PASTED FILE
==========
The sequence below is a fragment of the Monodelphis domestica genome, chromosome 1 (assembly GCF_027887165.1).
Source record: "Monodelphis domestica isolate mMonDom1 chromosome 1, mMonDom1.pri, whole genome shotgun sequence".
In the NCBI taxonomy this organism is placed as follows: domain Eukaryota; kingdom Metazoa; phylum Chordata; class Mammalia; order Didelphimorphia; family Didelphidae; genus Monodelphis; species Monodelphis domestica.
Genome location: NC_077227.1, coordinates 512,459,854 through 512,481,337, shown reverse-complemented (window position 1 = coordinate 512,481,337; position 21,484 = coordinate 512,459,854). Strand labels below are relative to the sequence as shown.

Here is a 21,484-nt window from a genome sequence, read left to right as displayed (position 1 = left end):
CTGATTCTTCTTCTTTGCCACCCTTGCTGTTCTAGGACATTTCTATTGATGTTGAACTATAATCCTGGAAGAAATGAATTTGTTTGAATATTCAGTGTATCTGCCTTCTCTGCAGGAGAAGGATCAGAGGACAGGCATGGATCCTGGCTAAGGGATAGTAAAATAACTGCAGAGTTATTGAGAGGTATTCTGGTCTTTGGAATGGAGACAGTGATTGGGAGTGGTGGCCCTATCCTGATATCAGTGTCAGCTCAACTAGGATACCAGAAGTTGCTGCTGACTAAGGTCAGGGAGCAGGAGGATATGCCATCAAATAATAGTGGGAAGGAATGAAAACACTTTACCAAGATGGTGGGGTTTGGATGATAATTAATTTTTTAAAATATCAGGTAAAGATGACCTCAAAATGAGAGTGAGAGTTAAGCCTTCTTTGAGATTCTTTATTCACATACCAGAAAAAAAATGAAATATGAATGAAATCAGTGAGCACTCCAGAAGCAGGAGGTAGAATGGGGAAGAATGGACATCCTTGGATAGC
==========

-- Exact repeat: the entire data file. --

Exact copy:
The sequence below is a fragment of the Monodelphis domestica genome, chromosome 1 (assembly GCF_027887165.1).
Source record: "Monodelphis domestica isolate mMonDom1 chromosome 1, mMonDom1.pri, whole genome shotgun sequence".
In the NCBI taxonomy this organism is placed as follows: domain Eukaryota; kingdom Metazoa; phylum Chordata; class Mammalia; order Didelphimorphia; family Didelphidae; genus Monodelphis; species Monodelphis domestica.
Genome location: NC_077227.1, coordinates 512,459,854 through 512,481,337, shown reverse-complemented (window position 1 = coordinate 512,481,337; position 21,484 = coordinate 512,459,854). Strand labels below are relative to the sequence as shown.

Here is a 21,484-nt window from a genome sequence, read left to right as displayed (position 1 = left end):
CTGATTCTTCTTCTTTGCCACCCTTGCTGTTCTAGGACATTTCTATTGATGTTGAACTATAATCCTGGAAGAAATGAATTTGTTTGAATATTCAGTGTATCTGCCTTCTCTGCAGGAGAAGGATCAGAGGACAGGCATGGATCCTGGCTAAGGGATAGTAAAATAACTGCAGAGTTATTGAGAGGTATTCTGGTCTTTGGAATGGAGACAGTGATTGGGAGTGGTGGCCCTATCCTGATATCAGTGTCAGCTCAACTAGGATACCAGAAGTTGCTGCTGACTAAGGTCAGGGAGCAGGAGGATATGCCATCAAATAATAGTGGGAAGGAATGAAAACACTTTACCAAGATGGTGGGGTTTGGATGATAATTAATTTTTTAAAATATCAGGTAAAGATGACCTCAAAATGAGAGTGAGAGTTAAGCCTTCTTTGAGATTCTTTATTCACATACCAGAAAAAAAATGAAATATGAATGAAATCAGTGAGCACTCCAGAAGCAGGAGGTAGAATGGGGAAGAATGGACATCCTTGGATAGC